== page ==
By this point, we had been with Premier for about three years, and Jessica had already done shows with everyone I might’ve gone to for my Quick Start – parents, coworkers, close friends, neighbors, etc. In fact, many of them were now Jewelers themselves. After texting about ten people, I was about to throw in the towel – after all, I had clearly asked everyone I knew. However, I had been more than a little public with this challenge, and failure was not an option. I went through my contacts and, with pen and paper, wrote down the names of anyone who might possibly, maybe, ever, even on the most remote chance hold or even attend a Premier show. I sent a personal message or made a phone call to each and every one on that list. I managed to book exactly zero shows.
Before long, my wife lovingly cut short my pity party and told me to hold my own Mystery Hostess Party – when all else fails, be your own yes. However, my calendar was still looking pretty barren – I realized that I clearly wasn’t going to be able to pull this off on my own, and I decided to turn my business over to God – if anyone could make it happen, He could! I started to receive belated responses to my original messages and, before I even had time to hold my Mystery Hostess Party, I had a handful of shows on my calendar. Thank God! Of course I still kept making phone calls – after all, I had twelve shows to book.
Your Favorite Jewelry Lady Jeweler
Now I just had to figure out how on Earth to “do” a jewelry show. Until then, I hadn’t realized just how much of our verbiage included the words “Jewelry Lady”. In fact, there were quite a few things that would need to be tailored to fit the role of a male Jeweler. Purse games gave way to scavenger hunts, words like “fabulous” and “super cute” were replaced with “beautiful” and “detailed,” and hot pink Diva Dollars became light red Bro Bucks. I was happy to find that most people were very receptive to the idea of a male Jeweler, and I only received a few questionable remarks. While doing a show with some of our friends, a good buddy jokingly made the parting comment, “Have fun, we’re going to go play video games,” to which I couldn’t help but respond, “Have fun playing video games, I’m going to get paid to hang out with your wives.” Hey – I never claimed to be the most mature businessman.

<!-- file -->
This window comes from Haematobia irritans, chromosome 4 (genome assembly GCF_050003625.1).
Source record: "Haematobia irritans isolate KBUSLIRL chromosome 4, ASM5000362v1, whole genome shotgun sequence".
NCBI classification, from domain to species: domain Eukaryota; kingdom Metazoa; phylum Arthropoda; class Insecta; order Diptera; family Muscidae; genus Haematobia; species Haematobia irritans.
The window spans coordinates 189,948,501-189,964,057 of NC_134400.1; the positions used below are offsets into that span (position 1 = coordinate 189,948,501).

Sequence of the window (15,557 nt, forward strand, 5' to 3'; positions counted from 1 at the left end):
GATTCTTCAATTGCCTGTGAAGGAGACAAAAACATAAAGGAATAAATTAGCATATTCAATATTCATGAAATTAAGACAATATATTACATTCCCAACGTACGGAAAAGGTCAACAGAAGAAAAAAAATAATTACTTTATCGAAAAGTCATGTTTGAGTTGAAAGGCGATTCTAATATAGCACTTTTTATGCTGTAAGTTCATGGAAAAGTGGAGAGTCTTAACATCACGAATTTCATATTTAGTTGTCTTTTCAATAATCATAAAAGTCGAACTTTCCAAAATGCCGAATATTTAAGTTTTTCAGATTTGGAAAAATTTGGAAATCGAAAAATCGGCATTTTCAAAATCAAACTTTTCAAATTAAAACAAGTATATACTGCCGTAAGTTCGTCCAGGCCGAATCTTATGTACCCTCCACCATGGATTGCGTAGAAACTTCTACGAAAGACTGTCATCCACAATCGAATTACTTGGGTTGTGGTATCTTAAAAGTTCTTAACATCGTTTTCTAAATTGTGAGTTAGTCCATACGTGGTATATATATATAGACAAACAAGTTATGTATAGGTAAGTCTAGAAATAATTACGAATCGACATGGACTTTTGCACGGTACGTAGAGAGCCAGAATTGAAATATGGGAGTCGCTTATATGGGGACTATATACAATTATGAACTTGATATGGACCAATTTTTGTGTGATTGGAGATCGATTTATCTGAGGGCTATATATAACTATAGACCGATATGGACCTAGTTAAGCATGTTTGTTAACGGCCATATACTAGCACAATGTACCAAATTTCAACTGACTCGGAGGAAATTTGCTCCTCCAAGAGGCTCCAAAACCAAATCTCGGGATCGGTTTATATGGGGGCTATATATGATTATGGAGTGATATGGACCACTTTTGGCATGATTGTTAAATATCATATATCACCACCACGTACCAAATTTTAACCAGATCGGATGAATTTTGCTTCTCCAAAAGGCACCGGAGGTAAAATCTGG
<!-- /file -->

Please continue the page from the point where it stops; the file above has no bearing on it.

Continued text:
Queue “Eye of the Tiger”
The following weeks were a rollercoaster of excitement, frustration, growth, and celebration. With just two days to spare, I made my Quick Start Six! Cutting it close, I then finished my Quick Start Nine with only one day left. Then, apparently to stick with the trend, I completed my Quick Start Twelve on the very last day of the challenge! Never, ever give up on your goals.
Men in Premier
I am certainly not the first man to be active in Premier. There are many other hardworking and dedicated men in this business who spend hours supporting their wives, their families, and so many other Jewelers in Premier. Men like Andy Horner, Randy Draper, Keith “Honey” Ungerer, and my Premier Grandpa Ryan Greenwood have set examples of love, honesty, and a genuine care for others. I am truly blessed to have so many amazing men to look up to.
What’s a Guy to Do?
Doing jewelry shows isn’t for everyone, but that doesn’t mean that husbands and men can’t play profound roles in Premier. During the Man vs. Quick Start challenge, I had a number of people ask for ideas about getting their husbands involved in Premier. At the 2012 National Rally, a leader in Premier pointed out that there is more to a successful business than just the salesperson – office management, billing, correspondence, even facility maintenance. We, as men, can learn to play these roles, but we may need some guidance. Guys, the first steps are to carry your wife’s jewelry to her car, tell her that you love her, and remind her that you’re proud of all her hard work.
Part of an Amazing Premier Family
Completing my Man vs. Quick Start Challenge was one of the most exciting and rewarding experiences I have ever had, and I definitely couldn’t have done it on my own. With more than 75 running buddies on the Man vs. Quick Start page, I received more encouragement, accountability, and advice than I could have imagined. I’d like to very publicly thank all of you for friendship and support. I wish you all the absolute best in your lives and in your businesses, and I hope to see you at this year’s National Rally.